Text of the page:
Rio Bonita Argentina Canyon

Here inside Argentina canyon, in the Lincoln National Forest and near the 4 spring heads that feed Rio Bonita, the EAR1 Rain gauge collaborates with the creek flow to create a cascading cadence. In these Desert Mountains this is always music to the ears. This creek is flowing at an elevation of about 8,000 feet at this location. This exploration with the EAR1 Rain Gauge has caused me to think about how the flow of the water, sets the meter for the sound. A rhythm is forged through a combination of the steady flow vortexes and the variable creek bed surface. Occasionally the Rain Gauge strings are plucked by traveling sticks, water bugs, leaves, and blades of grass on their journey down stream. The mood of this piece is tempered as it is early fall. Spring showers will surely bring a much different composition. It occurs to me that if I were to listen often to this stream, or any stream or river, I could eventually become adept in hearing the seasons, the annual rain fall, and maybe even the temperature. I would be able to hear the metadata of this stream and the environmental composer that created it.

Malpai Valley of Fires

The Spanish Explores in The 16th century called this extensive lava flow malpais (badlands).  The river of lava that flowed down this “Valley of Fires” erupted from a volcano 7 miles from where this EAR1 remote station listened. The eruption is fairly new, as it took place about 1000 years ago. Extending through the valley for 44 miles, the malpais averages 3 miles in width. The ropy type of lava is called “pahoehoe” Valley of Fires is located in the central southern region of New Mexico, near Trinity Site.

This Remote Station instrument picks up the winds swirling through the lava beds. The three cello strings are tuned to three part harmony. The clarinet faintly interprets with breathy melody.


The Devil’s Inkwell

Devil’s Inkwell is the smallest of the 9 lakes, at Bottomless Lakes State Park in eastern New Mexico, with a surface area of 0.36 acres (1,500 m2). It gets its name from the dark color of the water which is caused by the steep sides of the cenote and algae growth within the lake. Of course the Devil’s Inkwell is not bottomless, however it is about 30 feet deep, which is quite deep considering it’s surface area. This place is an oasis in the desert. Seven of the lakes are protected, although in recent years the lakes have been contaminated by trash that has been thrown into the lakes by careless visitors. On this sunny October day, the temperature was about 80 degrees, there was a light breeze, that the Remote Station Vio recorded (the sound you hear in the video). As the day’s light changed so did the surface color of the inkwell. The visual rhythm created by the wind fell perfectly in sync with sound to form my perception of the place.

EAR1 Remote Station in Boston

In August, of 2013 I ventured into downtown Boston, and to the shore of Boston Harbor’s Revere Beach with the Remote Station. I wanted to explore the urban and coastal environments. The city was teaming with sounds and activity of people rushing about. On my trip to the beach I backpacked the Remote Station, as the cello case that the sculpture fits into has straps for such a purpose. It became very apparent to me, through a terrific back ache, that the 50 pound sculpture was a bit much to walk miles with, so I fashioned a mobility system from a broken dumpster dive grocery cart. The Beach was a beautiful and surreal setting. I found the sound through the Remote Station to be quite appropriate for the environment.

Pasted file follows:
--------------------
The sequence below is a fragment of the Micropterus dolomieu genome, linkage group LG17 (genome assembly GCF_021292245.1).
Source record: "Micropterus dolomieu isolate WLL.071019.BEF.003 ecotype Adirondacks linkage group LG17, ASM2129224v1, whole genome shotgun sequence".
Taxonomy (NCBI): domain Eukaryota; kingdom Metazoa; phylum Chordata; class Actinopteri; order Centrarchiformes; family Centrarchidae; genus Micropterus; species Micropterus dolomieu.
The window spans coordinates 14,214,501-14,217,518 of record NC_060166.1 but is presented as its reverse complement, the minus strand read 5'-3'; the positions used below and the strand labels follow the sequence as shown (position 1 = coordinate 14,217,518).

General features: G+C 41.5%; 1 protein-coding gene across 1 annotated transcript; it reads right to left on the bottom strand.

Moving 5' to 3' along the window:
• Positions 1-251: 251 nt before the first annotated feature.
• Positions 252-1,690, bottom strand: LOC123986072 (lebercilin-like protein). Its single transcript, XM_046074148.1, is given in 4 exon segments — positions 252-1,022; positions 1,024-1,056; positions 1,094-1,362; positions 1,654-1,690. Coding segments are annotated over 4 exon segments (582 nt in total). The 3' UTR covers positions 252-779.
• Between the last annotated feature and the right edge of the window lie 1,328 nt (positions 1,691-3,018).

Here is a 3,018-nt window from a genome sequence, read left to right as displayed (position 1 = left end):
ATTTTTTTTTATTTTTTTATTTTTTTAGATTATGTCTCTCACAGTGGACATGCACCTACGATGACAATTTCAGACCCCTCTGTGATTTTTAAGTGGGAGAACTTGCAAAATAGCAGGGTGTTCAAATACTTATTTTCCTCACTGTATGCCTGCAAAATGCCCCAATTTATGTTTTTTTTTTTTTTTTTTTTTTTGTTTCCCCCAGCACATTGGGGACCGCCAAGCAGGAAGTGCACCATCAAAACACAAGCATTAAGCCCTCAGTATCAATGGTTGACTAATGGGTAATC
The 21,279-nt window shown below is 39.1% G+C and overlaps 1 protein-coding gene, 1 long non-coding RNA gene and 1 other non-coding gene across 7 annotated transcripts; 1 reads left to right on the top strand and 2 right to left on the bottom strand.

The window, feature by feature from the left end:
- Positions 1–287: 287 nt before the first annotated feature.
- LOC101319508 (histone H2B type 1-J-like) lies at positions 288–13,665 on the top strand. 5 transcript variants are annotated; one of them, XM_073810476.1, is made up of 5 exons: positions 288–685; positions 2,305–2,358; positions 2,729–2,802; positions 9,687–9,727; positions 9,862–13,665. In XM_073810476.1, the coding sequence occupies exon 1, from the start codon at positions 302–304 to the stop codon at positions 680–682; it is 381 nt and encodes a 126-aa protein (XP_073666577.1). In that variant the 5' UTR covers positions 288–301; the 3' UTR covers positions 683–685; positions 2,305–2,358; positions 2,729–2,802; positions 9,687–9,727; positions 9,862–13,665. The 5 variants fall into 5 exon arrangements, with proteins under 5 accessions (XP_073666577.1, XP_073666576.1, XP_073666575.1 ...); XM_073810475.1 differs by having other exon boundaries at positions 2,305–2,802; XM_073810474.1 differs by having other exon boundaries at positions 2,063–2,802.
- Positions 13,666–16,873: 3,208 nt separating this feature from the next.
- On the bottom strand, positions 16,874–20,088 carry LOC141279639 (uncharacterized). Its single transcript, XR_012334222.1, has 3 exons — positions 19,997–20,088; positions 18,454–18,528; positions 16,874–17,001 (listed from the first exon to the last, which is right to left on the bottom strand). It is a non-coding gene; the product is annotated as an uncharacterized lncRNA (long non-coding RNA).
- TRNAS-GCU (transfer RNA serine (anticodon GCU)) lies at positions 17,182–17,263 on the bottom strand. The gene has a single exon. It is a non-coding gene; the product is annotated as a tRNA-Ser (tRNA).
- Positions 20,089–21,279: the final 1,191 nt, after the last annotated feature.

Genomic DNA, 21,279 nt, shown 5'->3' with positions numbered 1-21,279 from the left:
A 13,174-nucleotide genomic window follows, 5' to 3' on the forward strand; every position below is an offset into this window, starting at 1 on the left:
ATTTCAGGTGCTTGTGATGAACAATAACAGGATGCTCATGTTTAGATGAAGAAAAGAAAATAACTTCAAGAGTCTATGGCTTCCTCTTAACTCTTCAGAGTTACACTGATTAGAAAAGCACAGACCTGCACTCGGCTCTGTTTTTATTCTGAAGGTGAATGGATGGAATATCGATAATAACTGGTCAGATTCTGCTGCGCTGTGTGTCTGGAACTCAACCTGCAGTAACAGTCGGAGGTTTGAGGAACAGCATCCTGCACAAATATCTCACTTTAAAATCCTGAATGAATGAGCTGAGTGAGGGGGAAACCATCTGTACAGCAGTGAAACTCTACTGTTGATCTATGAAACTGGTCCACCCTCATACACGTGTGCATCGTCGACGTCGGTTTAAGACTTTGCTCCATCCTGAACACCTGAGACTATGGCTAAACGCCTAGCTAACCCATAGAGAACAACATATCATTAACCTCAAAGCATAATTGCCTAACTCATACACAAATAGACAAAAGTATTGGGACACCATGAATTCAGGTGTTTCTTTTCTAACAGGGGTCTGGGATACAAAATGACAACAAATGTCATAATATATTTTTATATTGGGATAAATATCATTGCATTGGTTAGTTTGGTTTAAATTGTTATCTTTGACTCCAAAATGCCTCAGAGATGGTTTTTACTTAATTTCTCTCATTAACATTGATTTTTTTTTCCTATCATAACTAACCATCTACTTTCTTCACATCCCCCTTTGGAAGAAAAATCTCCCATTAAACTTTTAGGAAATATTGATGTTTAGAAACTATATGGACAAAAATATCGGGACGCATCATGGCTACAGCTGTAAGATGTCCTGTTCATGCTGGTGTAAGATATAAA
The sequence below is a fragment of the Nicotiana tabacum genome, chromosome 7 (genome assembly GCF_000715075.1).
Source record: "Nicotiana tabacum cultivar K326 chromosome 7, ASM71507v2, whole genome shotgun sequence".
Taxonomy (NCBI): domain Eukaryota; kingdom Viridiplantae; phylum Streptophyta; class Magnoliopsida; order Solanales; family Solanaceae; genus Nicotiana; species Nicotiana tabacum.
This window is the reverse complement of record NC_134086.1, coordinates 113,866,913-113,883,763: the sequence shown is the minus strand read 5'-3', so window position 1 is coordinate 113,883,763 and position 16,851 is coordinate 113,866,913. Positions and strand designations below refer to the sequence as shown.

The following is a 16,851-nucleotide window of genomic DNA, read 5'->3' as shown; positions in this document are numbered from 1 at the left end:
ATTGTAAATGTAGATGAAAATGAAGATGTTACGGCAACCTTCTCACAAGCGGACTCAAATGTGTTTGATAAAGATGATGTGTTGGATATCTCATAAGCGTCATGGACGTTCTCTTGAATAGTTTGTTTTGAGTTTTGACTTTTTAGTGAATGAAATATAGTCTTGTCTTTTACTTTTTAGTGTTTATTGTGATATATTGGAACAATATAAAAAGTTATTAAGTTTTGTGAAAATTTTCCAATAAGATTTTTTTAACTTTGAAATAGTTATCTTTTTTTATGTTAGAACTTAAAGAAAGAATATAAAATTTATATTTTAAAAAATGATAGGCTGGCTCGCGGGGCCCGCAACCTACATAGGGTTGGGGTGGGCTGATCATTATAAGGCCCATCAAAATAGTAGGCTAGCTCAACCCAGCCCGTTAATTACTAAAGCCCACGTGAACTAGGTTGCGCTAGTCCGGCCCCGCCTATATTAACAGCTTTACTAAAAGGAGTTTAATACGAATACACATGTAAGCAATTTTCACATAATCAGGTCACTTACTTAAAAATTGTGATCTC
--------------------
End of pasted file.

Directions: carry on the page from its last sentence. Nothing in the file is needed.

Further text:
The following documentary of my installations reveals the various places I traveled with the remote station, including the The Boston Museum OF Science and the DeCordova Sculpture Park and Museum, along with the sound it captured in these places. At each location I was met with enthusiastic and curious viewers. I logged about 50 to 100 conversations a day, I found it it interesting how the conversations varied from place to place. It was equally interesting how so many people walked by the odd installation without even noticing it – as if it were invisible.

The EAR1 Project – Through The Portal Exhibition

The EAR1 Project – Through The Portal Exhibition

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The Portal – Argentina Canyon Stream, Lincoln Forest, New Mexico

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The EAR1 Project  Through The Portal, November 2013 is a solo exhibition presenting work from the EAR1 project. The Exhibition includes Sculpture, Sound Photography, Video and Interactive elements.  (Earth Aural Rover) is an interdisciplinary as well as a multidisciplinary art project. I began the project with studies in neuroscience, language, psychology, ecology, and music. The “Portal” as depicted in the Lomography Fisheye photo prints is a devise that serves as a visual representation of the altered perception I’m exploring. It is much like a portal would be in an airtight vehicle traveling through space. It is built into Mission Control, and I have been capturing images of the places I explore. 

It is through the language of music, both visual and audio, that I feel an alternate perception of our environment might be forged. Music provides me with a vocabulary to initiate dialogue with the science community toward the goal of synthesizing ideas about how we perceive environments.